2017 Volume 32 Issue 2 Pages 154-163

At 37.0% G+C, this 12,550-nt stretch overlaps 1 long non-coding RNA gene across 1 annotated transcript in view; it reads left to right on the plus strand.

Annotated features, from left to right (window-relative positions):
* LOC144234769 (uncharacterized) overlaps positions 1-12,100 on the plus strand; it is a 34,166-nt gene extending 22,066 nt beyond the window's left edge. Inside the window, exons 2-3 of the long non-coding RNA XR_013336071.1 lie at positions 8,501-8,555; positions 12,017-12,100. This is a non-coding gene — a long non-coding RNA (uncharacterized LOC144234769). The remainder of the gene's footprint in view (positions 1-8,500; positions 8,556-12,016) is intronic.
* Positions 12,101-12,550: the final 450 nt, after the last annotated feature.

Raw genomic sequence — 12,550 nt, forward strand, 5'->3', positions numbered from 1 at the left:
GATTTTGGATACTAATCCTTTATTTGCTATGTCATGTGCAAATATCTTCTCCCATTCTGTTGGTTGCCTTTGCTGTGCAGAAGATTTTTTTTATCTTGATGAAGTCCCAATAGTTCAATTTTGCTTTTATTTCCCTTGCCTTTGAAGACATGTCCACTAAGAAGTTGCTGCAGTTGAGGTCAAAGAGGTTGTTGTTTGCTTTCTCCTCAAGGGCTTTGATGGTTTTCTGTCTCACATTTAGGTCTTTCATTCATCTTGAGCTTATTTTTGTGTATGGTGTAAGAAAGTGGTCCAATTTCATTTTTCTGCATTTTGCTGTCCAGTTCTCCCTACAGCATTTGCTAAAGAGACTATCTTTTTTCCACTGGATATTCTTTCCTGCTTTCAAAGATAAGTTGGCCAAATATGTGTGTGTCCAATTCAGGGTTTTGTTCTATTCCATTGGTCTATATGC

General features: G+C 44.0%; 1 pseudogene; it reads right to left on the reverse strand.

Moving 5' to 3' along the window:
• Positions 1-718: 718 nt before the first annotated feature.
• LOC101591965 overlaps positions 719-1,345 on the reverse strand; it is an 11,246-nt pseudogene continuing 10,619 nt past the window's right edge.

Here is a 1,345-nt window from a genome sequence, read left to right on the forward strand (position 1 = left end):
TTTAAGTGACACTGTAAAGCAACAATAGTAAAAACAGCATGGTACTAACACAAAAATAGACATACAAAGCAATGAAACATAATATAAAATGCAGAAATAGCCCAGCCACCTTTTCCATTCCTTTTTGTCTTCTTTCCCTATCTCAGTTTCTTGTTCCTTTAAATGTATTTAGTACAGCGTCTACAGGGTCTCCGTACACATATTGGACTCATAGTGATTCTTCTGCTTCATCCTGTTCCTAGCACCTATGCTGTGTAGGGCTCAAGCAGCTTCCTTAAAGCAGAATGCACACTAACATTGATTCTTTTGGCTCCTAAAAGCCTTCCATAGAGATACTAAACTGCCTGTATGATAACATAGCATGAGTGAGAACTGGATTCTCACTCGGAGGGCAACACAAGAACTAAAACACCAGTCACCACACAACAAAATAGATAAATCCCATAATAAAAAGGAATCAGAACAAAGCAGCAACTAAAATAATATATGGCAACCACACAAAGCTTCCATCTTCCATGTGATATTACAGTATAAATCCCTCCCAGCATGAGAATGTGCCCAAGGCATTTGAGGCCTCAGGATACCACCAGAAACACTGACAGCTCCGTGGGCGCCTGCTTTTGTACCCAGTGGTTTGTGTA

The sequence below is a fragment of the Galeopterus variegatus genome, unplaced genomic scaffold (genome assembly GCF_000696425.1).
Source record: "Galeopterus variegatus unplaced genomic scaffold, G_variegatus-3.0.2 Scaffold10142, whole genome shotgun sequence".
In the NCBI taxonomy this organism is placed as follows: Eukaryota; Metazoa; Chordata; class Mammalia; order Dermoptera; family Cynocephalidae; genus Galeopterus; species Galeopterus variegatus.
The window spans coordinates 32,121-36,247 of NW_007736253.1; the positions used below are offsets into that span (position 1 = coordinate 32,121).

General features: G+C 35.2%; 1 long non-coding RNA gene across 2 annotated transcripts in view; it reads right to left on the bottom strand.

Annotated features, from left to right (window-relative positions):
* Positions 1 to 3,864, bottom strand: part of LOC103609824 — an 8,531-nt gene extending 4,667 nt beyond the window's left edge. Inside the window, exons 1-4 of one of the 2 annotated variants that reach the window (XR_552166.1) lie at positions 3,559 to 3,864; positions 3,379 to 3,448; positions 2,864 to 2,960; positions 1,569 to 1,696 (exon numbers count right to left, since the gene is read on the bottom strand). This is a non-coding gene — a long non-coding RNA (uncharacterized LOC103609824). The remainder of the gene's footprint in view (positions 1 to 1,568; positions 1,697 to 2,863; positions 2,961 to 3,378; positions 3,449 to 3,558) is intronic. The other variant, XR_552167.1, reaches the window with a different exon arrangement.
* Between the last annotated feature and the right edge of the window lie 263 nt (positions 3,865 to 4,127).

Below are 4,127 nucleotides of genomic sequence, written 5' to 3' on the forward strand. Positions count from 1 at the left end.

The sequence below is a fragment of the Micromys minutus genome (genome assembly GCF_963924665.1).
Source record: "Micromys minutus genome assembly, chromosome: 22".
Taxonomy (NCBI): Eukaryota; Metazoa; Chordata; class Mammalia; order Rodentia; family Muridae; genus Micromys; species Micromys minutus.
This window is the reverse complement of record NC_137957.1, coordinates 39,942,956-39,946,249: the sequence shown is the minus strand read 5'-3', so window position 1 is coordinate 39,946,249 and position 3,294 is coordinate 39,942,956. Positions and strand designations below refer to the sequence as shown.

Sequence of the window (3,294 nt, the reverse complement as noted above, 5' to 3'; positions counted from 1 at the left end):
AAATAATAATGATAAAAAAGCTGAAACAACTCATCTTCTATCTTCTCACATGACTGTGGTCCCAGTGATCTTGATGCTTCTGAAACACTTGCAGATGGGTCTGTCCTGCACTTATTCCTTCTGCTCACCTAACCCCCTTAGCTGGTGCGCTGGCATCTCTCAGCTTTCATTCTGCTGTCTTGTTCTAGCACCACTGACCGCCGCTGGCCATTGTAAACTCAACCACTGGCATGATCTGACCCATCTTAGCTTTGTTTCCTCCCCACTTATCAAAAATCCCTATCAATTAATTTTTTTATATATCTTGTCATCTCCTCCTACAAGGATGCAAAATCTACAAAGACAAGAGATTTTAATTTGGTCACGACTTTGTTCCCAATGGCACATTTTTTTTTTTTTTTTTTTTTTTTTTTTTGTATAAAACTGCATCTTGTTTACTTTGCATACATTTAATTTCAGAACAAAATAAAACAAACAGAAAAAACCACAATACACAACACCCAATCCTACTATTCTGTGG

We investigated the effects of the water status (flooded or non-flooded) and presence of the nosZ gene in bradyrhizobia on the bradyrhizobial community structure in a factorial experiment that examined three temperature levels (20°C, 25°C, and 30°C) and two soil types (andosol and gray lowland soil) using microcosm incubations. All microcosms were inoculated with Bradyrhizobium japonicum USDA6T, B. japonicum USDA123, and B. elkanii USDA76T, which do not possess the nosZ gene, and then half received B. diazoefficiens USDA110Twt (wt for the wild-type) and the other half received B. diazoefficiens USDA110ΔnosZ. USDA110Twt possesses the nosZ gene, which encodes N2O reductase; 110ΔnosZ, a mutant variant, does not. Changes in the community structure after 30- and 60-d incubations were investigated by denaturing-gradient gel electrophoresis and an image analysis. USDA6T and 76T strains slightly increased in non-flooded soil regardless of which USDA110T strain was present. In flooded microcosms with the USDA110Twt strain, USDA110Twt became dominant, whereas in microcosms with the USDA110ΔnosZ, a similar change in the community structure occurred to that in non-flooded microcosms. These results suggest that possession of the nosZ gene confers a competitive advantage to B. diazoefficiens USDA110T in flooded soil. We herein demonstrated that the dominance of B. diazoefficiens USDA110Twt within the soil bradyrhizobial population may be enhanced by periods of flooding or waterlogging systems such as paddy–soybean rotations because it appears to have the ability to thrive in moderately anaerobic soil.